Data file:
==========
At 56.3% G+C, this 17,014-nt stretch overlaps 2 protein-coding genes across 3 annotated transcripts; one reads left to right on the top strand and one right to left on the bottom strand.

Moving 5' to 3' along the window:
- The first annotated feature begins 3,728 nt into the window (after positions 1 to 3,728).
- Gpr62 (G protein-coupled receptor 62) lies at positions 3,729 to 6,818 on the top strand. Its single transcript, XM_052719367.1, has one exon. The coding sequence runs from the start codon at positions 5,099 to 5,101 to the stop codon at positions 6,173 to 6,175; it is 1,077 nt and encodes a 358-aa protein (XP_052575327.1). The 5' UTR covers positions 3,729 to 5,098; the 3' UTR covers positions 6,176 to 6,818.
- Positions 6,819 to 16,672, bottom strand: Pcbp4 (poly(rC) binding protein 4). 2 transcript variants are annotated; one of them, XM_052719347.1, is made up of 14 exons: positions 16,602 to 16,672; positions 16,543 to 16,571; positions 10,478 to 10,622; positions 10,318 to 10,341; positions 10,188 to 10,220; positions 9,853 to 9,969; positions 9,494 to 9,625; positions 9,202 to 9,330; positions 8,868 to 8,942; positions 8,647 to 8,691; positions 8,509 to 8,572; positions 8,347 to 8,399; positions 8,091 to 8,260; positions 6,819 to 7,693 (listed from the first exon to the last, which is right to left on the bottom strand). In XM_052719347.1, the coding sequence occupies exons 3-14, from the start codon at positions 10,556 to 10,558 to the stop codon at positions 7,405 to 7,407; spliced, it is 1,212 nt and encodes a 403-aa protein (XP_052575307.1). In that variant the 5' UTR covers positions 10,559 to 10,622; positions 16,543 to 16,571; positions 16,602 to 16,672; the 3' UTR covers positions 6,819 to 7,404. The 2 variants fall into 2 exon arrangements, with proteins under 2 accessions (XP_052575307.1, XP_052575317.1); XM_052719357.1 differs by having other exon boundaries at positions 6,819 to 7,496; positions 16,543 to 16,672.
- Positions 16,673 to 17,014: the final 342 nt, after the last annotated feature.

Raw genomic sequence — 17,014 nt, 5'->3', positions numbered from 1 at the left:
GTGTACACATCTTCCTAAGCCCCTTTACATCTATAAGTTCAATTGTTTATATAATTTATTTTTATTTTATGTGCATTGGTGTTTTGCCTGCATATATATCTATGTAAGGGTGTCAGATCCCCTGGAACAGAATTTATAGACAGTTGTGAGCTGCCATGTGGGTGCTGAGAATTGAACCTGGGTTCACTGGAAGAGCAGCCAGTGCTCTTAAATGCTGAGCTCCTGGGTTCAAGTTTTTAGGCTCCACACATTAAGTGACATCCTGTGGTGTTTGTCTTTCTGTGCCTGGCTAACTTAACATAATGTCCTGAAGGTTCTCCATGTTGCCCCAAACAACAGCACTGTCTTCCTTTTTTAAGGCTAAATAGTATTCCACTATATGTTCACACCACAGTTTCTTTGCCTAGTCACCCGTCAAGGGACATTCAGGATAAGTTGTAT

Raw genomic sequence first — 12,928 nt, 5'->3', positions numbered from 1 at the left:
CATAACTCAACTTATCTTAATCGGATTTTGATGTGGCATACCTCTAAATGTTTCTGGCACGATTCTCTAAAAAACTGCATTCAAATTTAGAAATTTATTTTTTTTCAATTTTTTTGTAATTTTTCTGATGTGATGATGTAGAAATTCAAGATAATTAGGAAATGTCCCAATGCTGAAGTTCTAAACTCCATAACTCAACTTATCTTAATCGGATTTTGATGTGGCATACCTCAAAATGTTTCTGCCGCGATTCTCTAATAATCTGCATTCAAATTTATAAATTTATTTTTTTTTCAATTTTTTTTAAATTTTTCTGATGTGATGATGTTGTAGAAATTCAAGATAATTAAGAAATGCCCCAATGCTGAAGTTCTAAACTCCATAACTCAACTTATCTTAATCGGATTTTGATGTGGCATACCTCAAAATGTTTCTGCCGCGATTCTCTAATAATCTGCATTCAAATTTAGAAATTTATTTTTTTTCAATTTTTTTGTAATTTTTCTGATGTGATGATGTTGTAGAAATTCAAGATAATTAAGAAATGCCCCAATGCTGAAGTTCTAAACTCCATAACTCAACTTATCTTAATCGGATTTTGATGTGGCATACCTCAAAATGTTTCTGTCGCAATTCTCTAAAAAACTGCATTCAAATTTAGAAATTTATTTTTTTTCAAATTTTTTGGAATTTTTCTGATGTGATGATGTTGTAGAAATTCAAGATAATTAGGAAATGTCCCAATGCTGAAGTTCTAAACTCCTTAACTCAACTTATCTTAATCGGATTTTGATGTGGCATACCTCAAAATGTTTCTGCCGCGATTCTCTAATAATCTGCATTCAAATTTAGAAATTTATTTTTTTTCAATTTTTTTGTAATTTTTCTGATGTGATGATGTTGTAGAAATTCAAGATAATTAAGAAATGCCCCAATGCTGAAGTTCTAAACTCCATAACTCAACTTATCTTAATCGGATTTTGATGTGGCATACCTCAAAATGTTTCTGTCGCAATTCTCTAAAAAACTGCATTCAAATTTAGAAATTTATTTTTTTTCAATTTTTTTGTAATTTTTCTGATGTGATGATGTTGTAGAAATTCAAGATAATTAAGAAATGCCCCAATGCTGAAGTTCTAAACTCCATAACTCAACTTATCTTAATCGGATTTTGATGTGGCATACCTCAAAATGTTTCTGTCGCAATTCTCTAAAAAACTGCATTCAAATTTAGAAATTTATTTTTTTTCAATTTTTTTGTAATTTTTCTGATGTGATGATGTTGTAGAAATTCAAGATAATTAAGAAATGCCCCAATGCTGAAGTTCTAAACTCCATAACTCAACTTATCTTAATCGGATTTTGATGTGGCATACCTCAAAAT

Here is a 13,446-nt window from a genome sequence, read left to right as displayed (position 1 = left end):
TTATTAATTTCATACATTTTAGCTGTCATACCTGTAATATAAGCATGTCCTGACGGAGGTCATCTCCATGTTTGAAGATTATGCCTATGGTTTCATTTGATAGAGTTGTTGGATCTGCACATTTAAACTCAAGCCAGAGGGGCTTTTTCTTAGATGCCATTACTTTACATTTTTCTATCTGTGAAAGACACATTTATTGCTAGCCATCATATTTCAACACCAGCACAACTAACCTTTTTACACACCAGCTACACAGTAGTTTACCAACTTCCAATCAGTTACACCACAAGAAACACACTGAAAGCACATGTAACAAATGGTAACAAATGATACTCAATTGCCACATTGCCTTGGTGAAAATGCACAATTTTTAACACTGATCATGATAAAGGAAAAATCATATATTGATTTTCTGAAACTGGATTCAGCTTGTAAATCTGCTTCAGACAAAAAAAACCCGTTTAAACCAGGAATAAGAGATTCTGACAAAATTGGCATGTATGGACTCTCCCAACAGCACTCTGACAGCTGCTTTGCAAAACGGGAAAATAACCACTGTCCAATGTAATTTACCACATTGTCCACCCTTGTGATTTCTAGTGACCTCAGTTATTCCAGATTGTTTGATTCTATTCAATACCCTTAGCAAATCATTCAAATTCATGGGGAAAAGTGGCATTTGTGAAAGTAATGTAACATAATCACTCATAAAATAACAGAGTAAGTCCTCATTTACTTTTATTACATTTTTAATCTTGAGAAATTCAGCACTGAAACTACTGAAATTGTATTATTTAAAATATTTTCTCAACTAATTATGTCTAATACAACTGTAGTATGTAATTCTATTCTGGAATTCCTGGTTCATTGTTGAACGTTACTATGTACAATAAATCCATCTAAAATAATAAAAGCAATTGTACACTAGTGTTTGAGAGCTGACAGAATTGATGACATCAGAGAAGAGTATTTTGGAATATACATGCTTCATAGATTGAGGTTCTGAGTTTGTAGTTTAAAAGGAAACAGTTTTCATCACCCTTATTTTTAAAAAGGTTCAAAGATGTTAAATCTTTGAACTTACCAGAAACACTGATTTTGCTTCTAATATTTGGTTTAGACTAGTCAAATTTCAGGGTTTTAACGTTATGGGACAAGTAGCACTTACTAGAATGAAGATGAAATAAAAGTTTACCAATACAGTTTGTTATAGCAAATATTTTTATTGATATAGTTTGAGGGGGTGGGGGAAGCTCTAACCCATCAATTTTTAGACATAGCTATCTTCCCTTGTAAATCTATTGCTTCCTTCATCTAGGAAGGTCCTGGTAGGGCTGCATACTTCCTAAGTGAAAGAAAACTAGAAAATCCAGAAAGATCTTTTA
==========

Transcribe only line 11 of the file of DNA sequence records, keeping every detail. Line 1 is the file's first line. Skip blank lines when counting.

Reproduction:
Here is a 13,446-nt window from a genome sequence, read left to right as displayed (position 1 = left end):